N++ is probably the purest video game I've played since, well, N+. You're a ninja who has to complete an absolute ton of platforming challenge rooms. Every room is a single screen and all you can do is jump, while all you need to do is touch a switch and reach the door. That's it. I'm certainly a fan of the game's no-nonsense gameplay and stripped back appearance, but I don't quite love it.
Your enjoyment of N++ will rest entirely on your appreciation of the platforming. Mr Ninja will perform a shallow jump with a single button press, a higher jump with a prolonged press, can descend slowly while clinging onto a wall or simply leap off it, will die if landing on a flat surface from height but be fine if that surface is sloped. These basic ideas and mechanics must be used in increasingly difficult ways, eventually making you feel like a gamepad ninja (or, more regularly, someone who is terrible at games).
Each level must be completed before time runs out, but you can collect gold in order to extend that (experts will want to finish each level with all gold in the fastest time possible). Mines, missile-launchers, angry robots and more crop up time and time again, attempting to stop you reaching the opened door, and they do a good job. One false move and you're dead, resulting in what feels like near-endless retries on the trickier stages. Leaderboards for each are on hand to encourage competition but outside of that, and the drive to see what's next, your staying power will largely depend on how much you hate yourself.
The issue I have with N++ is that it never got its hooks into me. There are enough levels here to last you months, with more being added by developer Metanet Software and through the in-built level editor, but it all feels a bit like a training mode for a full-on ninja platforming adventure. Like Metal Gear Solid's VR missions, they are good for what they are but I'm left wanting more. That's not a dig at the quality of what's here, with barely a single bad thing to be said about the level designs or slick platforming. It just left me feeling a little indifferent.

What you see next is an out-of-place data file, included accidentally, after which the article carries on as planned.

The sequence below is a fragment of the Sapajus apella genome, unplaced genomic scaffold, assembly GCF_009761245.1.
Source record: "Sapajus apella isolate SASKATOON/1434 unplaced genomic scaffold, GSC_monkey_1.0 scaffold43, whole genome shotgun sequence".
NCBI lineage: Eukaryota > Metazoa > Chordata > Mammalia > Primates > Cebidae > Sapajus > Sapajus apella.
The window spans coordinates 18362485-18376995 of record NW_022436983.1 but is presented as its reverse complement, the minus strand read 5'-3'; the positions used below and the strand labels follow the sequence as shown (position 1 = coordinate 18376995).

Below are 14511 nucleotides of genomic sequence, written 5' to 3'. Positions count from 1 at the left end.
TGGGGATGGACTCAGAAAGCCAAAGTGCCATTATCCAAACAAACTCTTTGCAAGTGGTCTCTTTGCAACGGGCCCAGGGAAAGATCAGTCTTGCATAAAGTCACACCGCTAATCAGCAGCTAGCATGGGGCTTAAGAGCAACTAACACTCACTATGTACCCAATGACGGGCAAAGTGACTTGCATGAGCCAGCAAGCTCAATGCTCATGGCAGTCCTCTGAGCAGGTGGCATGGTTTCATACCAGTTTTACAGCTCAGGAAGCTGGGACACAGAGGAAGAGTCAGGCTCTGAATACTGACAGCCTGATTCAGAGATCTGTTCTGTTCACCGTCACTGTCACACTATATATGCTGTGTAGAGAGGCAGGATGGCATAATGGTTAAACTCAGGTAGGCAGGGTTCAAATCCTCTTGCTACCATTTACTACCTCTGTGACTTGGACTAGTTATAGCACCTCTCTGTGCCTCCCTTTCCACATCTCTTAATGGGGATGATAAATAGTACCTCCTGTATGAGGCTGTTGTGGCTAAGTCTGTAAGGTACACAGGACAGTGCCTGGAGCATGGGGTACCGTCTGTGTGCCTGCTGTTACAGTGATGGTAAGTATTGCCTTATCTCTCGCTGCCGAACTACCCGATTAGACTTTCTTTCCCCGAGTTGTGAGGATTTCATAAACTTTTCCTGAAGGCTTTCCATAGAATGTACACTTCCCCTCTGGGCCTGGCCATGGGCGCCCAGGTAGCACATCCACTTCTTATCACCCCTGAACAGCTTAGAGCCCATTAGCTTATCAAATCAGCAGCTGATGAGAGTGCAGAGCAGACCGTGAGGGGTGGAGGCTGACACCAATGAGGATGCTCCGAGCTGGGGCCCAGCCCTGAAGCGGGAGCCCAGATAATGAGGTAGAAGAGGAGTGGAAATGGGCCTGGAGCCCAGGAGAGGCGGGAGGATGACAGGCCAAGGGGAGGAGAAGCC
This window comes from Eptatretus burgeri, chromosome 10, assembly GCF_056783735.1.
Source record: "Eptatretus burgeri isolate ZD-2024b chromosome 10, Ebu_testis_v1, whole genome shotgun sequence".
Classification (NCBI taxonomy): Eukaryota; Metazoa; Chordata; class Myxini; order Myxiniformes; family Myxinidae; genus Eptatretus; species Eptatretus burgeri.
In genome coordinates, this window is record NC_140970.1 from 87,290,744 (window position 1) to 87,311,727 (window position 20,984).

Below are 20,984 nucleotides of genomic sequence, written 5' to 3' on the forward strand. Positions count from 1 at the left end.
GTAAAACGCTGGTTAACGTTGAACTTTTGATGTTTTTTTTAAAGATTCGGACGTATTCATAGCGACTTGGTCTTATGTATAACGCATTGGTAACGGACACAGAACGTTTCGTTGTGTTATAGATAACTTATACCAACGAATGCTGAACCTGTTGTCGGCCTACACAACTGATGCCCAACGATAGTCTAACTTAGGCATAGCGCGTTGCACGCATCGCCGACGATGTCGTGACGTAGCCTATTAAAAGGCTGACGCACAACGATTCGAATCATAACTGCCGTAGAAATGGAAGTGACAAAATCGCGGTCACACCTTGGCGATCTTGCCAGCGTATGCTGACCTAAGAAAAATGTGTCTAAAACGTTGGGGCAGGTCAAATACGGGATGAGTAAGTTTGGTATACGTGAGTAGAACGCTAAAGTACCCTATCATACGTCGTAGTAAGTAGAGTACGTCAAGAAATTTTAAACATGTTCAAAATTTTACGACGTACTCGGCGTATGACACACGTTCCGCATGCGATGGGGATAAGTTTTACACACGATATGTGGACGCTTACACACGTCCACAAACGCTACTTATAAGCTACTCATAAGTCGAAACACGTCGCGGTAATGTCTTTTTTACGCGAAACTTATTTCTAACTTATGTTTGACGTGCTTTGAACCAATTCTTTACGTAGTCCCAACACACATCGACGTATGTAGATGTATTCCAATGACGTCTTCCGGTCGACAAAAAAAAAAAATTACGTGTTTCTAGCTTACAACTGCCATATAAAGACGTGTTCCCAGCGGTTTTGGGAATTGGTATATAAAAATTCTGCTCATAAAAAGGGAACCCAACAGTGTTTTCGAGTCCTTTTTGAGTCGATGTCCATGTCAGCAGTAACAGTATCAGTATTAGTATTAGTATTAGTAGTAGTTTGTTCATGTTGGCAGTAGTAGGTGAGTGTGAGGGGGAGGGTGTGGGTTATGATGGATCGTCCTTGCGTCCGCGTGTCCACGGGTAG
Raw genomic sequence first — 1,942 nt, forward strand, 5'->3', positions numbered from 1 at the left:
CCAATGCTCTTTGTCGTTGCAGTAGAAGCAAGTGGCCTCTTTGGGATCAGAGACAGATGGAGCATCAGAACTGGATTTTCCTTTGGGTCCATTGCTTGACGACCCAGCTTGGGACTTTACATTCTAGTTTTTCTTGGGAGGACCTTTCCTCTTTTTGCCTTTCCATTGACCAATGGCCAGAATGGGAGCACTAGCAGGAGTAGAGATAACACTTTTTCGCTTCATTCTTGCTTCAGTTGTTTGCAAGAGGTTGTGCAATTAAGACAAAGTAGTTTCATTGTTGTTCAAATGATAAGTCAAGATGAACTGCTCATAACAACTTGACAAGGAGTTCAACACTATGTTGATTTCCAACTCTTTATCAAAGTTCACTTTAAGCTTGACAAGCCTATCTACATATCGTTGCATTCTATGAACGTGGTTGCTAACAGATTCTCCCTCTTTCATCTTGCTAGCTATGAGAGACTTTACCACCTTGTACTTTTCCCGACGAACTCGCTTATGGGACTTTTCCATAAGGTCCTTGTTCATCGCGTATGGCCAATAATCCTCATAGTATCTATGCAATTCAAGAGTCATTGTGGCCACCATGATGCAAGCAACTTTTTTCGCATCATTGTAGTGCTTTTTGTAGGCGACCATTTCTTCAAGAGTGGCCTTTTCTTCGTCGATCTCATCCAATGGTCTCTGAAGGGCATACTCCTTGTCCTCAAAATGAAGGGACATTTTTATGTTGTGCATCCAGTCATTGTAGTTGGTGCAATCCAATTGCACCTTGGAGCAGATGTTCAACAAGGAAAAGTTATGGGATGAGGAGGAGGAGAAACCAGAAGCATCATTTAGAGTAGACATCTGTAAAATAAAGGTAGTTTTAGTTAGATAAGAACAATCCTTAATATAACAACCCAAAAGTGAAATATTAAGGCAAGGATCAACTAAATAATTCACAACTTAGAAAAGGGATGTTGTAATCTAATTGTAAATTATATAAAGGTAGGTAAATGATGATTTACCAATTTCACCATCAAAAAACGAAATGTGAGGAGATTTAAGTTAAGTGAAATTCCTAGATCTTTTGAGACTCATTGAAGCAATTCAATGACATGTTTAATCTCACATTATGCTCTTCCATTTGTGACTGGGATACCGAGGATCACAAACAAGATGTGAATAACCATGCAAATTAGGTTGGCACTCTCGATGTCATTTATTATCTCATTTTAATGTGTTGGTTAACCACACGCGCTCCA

Thankfully N++ includes co-op play, which actually forces players to work together in order to complete levels unique to this mode (rather than just plod along together) and race stages where you compete against friends. With every level being presented on a single screen these modes work excellently with couch play (there isn't any online multiplayer) and will soon see plenty of swear words flying around the room. The co-op levels really make you stop and think in order to work out the solution, and while the races are less cerebral they're equally fun.
All this is wrapped up inside an ultra modern minimalist aesthetic (clean lines, solid colours and a stickman character) and surrounded by a substantial electronic soundtrack that suits the style perfectly. Character movement is wonderful and the way your ninja is blown up on impact with a mine or projectile is strangely entertaining. As a package it's all a rather lovely to experience, even if it's not the kind of visual spectacle you bought a PS4 for.
N++ is a finely made game that is fun alone or with friends, but for its wealth of content I found myself wishing for more. Not more of the levels as they're presented, but a game with a sense of progression built on the mechanics I'd attempted to master during what felt like an extended training period. N++ delivers consistently excellent bursts of platforming devilishness, but it's not enough to keep me interested for the long haul.
Version Tested: PS4